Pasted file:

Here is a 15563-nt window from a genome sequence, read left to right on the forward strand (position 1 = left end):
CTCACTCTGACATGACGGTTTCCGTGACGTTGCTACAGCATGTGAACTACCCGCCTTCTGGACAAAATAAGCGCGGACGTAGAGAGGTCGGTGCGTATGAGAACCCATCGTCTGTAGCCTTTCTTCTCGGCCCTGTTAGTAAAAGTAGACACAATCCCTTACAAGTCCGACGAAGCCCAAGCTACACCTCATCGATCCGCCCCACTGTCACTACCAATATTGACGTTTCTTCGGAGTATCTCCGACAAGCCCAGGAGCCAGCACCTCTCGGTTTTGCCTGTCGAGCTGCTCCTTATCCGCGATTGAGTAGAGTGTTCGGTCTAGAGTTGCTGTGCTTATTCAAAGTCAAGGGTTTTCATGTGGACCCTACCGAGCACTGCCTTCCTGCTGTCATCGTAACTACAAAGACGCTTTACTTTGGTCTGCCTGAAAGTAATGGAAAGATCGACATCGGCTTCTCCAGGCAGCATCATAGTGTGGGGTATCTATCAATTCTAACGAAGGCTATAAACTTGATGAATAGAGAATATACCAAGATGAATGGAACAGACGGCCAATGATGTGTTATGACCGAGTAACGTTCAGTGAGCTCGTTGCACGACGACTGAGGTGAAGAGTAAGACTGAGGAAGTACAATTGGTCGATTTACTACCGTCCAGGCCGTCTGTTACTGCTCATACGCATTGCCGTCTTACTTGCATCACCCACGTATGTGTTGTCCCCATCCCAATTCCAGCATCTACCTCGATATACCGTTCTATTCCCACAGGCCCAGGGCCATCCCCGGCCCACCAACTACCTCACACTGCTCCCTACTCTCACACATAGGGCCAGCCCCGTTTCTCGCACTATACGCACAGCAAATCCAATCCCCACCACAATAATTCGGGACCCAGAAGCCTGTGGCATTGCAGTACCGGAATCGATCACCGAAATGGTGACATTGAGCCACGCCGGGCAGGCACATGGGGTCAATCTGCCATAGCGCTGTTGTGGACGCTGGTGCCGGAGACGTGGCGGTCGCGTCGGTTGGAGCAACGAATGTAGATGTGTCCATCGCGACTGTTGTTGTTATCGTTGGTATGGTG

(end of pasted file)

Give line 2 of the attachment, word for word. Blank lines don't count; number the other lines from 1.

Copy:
CTCACTCTGACATGACGGTTTCCGTGACGTTGCTACAGCATGTGAACTACCCGCCTTCTGGACAAAATAAGCGCGGACGTAGAGAGGTCGGTGCGTATGAGAACCCATCGTCTGTAGCCTTTCTTCTCGGCCCTGTTAGTAAAAGTAGACACAATCCCTTACAAGTCCGACGAAGCCCAAGCTACACCTCATCGATCCGCCCCACTGTCACTACCAATATTGACGTTTCTTCGGAGTATCTCCGACAAGCCCAGGAGCCAGCACCTCTCGGTTTTGCCTGTCGAGCTGCTCCTTATCCGCGATTGAGTAGAGTGTTCGGTCTAGAGTTGCTGTGCTTATTCAAAGTCAAGGGTTTTCATGTGGACCCTACCGAGCACTGCCTTCCTGCTGTCATCGTAACTACAAAGACGCTTTACTTTGGTCTGCCTGAAAGTAATGGAAAGATCGACATCGGCTTCTCCAGGCAGCATCATAGTGTGGGGTATCTATCAATTCTAACGAAGGCTATAAACTTGATGAATAGAGAATATACCAAGATGAATGGAACAGACGGCCAATGATGTGTTATGACCGAGTAACGTTCAGTGAGCTCGTTGCACGACGACTGAGGTGAAGAGTAAGACTGAGGAAGTACAATTGGTCGATTTACTACCGTCCAGGCCGTCTGTTACTGCTCATACGCATTGCCGTCTTACTTGCATCACCCACGTATGTGTTGTCCCCATCCCAATTCCAGCATCTACCTCGATATACCGTTCTATTCCCACAGGCCCAGGGCCATCCCCGGCCCACCAACTACCTCACACTGCTCCCTACTCTCACACATAGGGCCAGCCCCGTTTCTCGCACTATACGCACAGCAAATCCAATCCCCACCACAATAATTCGGGACCCAGAAGCCTGTGGCATTGCAGTACCGGAATCGATCACCGAAATGGTGACATTGAGCCACGCCGGGCAGGCACATGGGGTCAATCTGCCATAGCGCTGTTGTGGACGCTGGTGCCGGAGACGTGGCGGTCGCGTCGGTTGGAGCAACGAATGTAGATGTGTCCATCGCGACTGTTGTTGTTATCGTTGGTATGGTG